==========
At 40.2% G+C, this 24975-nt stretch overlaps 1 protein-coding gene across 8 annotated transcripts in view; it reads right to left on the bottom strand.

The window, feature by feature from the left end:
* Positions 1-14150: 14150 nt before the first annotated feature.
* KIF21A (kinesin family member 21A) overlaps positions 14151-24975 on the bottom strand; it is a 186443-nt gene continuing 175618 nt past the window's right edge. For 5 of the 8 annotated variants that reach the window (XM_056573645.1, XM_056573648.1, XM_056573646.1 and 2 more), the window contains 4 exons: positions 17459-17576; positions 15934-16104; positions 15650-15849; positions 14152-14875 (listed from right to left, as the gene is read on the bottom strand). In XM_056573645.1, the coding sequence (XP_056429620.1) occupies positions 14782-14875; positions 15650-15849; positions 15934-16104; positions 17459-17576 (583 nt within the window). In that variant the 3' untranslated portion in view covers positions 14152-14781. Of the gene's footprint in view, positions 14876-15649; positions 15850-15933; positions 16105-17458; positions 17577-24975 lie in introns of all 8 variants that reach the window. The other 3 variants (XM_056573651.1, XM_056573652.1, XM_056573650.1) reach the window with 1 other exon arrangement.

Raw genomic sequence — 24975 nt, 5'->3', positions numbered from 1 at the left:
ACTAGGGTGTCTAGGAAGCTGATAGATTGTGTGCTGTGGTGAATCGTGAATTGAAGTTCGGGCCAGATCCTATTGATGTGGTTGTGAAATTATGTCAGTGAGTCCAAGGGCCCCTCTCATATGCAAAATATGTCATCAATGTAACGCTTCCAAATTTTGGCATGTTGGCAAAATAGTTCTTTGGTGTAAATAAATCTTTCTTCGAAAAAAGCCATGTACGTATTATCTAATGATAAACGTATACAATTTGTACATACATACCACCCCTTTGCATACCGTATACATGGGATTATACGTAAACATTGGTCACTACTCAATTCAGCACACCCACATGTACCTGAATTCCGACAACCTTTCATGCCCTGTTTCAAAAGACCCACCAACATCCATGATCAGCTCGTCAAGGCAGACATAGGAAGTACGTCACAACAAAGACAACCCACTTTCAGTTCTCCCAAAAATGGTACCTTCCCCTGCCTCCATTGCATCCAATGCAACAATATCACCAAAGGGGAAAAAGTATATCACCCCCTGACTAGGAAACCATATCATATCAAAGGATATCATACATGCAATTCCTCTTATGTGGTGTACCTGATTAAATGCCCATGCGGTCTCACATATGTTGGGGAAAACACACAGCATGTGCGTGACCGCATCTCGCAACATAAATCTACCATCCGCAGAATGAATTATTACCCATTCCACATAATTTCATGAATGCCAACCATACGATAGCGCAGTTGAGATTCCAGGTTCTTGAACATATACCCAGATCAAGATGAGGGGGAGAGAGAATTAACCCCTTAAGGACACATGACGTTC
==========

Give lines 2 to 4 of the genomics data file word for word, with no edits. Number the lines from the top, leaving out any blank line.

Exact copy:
The window, feature by feature from the left end:
* Positions 1-14150: 14150 nt before the first annotated feature.
* KIF21A (kinesin family member 21A) overlaps positions 14151-24975 on the bottom strand; it is a 186443-nt gene continuing 175618 nt past the window's right edge. For 5 of the 8 annotated variants that reach the window (XM_056573645.1, XM_056573648.1, XM_056573646.1 and 2 more), the window contains 4 exons: positions 17459-17576; positions 15934-16104; positions 15650-15849; positions 14152-14875 (listed from right to left, as the gene is read on the bottom strand). In XM_056573645.1, the coding sequence (XP_056429620.1) occupies positions 14782-14875; positions 15650-15849; positions 15934-16104; positions 17459-17576 (583 nt within the window). In that variant the 3' untranslated portion in view covers positions 14152-14781. Of the gene's footprint in view, positions 14876-15649; positions 15850-15933; positions 16105-17458; positions 17577-24975 lie in introns of all 8 variants that reach the window. The other 3 variants (XM_056573651.1, XM_056573652.1, XM_056573650.1) reach the window with 1 other exon arrangement.